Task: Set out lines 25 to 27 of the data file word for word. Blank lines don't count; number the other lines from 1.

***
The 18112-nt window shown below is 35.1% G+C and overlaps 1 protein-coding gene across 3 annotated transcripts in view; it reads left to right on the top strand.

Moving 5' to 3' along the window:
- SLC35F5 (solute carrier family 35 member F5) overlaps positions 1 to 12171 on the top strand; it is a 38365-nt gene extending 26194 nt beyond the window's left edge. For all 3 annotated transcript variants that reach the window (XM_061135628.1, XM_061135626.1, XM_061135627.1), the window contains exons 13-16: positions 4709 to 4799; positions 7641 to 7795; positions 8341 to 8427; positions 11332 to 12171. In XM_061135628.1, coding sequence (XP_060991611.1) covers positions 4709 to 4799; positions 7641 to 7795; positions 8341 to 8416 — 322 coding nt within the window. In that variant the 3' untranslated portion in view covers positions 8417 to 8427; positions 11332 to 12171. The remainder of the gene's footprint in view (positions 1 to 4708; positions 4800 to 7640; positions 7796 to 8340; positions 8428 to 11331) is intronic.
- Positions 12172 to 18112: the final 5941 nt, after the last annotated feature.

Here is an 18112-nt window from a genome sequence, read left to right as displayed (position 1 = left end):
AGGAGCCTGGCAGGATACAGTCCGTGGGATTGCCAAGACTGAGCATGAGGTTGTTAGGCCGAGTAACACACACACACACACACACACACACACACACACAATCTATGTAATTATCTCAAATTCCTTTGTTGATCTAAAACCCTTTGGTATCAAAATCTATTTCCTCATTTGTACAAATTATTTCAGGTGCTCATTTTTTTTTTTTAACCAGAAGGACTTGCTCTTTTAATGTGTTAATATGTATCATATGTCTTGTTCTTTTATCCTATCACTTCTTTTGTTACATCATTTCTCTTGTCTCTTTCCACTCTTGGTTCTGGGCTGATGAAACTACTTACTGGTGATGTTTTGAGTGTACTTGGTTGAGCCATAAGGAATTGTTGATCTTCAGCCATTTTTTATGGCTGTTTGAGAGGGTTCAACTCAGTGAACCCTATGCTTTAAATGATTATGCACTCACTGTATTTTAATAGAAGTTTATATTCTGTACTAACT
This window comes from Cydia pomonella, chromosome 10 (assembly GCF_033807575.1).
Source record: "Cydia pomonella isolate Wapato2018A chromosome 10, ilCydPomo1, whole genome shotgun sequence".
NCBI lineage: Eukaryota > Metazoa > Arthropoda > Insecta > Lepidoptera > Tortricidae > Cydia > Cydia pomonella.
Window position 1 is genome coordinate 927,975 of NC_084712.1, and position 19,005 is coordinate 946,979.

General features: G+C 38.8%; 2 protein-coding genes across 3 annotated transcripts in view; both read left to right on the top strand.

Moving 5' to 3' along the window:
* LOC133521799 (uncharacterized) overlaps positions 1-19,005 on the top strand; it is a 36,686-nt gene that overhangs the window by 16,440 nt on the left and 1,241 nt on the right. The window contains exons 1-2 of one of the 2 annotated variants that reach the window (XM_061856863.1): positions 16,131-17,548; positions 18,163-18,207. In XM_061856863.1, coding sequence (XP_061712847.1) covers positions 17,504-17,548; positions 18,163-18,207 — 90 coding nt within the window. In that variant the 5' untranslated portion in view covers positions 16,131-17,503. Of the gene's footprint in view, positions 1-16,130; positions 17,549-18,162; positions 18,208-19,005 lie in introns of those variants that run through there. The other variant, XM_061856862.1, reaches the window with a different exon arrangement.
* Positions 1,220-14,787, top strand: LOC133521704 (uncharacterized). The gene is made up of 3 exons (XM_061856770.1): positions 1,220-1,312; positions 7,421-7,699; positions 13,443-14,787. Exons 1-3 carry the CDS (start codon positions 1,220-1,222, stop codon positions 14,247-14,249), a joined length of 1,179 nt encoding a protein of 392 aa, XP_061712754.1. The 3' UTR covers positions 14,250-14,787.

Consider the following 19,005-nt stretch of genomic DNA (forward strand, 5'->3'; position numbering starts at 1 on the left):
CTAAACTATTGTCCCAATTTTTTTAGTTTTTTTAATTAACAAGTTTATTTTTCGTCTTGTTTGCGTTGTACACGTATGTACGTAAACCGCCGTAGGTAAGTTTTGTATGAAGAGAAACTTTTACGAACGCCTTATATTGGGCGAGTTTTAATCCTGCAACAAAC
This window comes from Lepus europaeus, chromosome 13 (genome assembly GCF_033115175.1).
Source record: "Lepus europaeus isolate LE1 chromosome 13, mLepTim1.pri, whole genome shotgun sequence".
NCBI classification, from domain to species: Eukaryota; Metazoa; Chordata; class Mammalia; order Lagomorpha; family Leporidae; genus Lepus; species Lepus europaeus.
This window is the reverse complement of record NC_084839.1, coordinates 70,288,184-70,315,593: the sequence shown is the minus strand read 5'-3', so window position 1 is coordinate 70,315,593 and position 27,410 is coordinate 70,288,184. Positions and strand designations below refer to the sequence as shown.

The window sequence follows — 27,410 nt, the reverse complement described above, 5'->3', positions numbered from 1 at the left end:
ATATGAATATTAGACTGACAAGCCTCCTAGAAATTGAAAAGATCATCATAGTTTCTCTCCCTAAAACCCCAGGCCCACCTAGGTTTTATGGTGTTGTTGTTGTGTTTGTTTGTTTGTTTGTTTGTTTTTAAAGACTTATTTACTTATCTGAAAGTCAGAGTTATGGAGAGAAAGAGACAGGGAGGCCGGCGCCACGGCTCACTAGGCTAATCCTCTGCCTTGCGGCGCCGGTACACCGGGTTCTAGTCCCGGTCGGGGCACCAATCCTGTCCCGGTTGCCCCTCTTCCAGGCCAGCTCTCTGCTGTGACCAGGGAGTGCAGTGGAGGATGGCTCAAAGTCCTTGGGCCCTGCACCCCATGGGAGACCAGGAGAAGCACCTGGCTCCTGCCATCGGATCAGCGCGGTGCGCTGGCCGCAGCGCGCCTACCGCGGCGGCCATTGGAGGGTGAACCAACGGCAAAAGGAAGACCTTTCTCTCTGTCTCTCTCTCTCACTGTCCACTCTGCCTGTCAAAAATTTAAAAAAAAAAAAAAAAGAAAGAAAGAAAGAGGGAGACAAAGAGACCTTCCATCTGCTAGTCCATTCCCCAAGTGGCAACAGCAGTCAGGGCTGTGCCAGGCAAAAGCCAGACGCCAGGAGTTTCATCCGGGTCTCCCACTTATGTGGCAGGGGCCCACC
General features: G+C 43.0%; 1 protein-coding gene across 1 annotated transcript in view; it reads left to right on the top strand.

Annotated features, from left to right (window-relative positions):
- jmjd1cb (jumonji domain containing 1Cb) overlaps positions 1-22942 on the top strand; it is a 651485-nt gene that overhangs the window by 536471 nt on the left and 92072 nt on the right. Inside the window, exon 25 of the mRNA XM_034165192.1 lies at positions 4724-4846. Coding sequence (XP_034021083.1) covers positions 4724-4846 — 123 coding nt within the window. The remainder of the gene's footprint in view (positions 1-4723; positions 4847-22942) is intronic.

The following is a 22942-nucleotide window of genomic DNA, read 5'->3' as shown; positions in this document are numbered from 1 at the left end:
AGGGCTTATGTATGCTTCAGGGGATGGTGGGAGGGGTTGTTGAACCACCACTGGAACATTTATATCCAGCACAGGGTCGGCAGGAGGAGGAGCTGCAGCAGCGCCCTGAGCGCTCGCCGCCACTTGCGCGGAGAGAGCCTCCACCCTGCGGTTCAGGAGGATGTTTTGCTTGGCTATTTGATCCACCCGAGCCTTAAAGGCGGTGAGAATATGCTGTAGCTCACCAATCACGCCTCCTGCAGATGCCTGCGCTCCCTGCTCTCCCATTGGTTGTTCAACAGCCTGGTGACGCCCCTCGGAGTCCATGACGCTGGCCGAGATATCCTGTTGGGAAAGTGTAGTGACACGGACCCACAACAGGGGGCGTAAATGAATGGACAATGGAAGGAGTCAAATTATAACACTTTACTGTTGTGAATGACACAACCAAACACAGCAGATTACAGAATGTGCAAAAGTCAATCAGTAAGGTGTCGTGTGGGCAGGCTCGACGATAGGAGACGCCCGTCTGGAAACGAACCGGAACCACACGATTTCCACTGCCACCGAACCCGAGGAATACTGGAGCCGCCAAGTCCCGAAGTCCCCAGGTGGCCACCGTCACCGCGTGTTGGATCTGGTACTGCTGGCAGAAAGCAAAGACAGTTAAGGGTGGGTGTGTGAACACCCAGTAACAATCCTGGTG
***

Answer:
- jmjd1cb (jumonji domain containing 1Cb) overlaps positions 1-22942 on the top strand; it is a 651485-nt gene that overhangs the window by 536471 nt on the left and 92072 nt on the right. Inside the window, exon 25 of the mRNA XM_034165192.1 lies at positions 4724-4846. Coding sequence (XP_034021083.1) covers positions 4724-4846 — 123 coding nt within the window. The remainder of the gene's footprint in view (positions 1-4723; positions 4847-22942) is intronic.

The following is a 22942-nucleotide window of genomic DNA, read 5'->3' as shown; positions in this document are numbered from 1 at the left end:
AGGGCTTATGTATGCTTCAGGGGATGGTGGGAGGGGTTGTTGAACCACCACTGGAACATTTATATCCAGCACAGGGTCGGCAGGAGGAGGAGCTGCAGCAGCGCCCTGAGCGCTCGCCGCCACTTGCGCGGAGAGAGCCTCCACCCTGCGGTTCAGGAGGATGTTTTGCTTGGCTATTTGATCCACCCGAGCCTTAAAGGCGGTGAGAATATGCTGTAGCTCACCAATCACGCCTCCTGCAGATGCCTGCGCTCCCTGCTCTCCCATTGGTTGTTCAACAGCCTGGTGACGCCCCTCGGAGTCCATGACGCTGGCCGAGATATCCTGTTGGGAAAGTGTAGTGACACGGACCCACAACAGGGGGCGTAAATGAATGGACAATGGAAGGAGTCAAATTATAACACTTTACTGTTGTGAATGACACAACCAAACACAGCAGATTACAGAATGTGCAAAAGTCAATCAGTAAGGTGTCGTGTGGGCAGGCTCGACGATAGGAGACGCCCGTCTGGAAACGAACCGGAACCACACGATTTCCACTGCCACCGAACCCGAGGAATACTGGAGCCGCCAAGTCCCGAAGTCCCCAGGTGGCCACCGTCACCGCGTGTTGGATCTGGTACTGCTGGCAGAAAGCAAAGACAGTTAAGGGTGGGTGTGTGAACACCCAGTAACAATCCTGGTG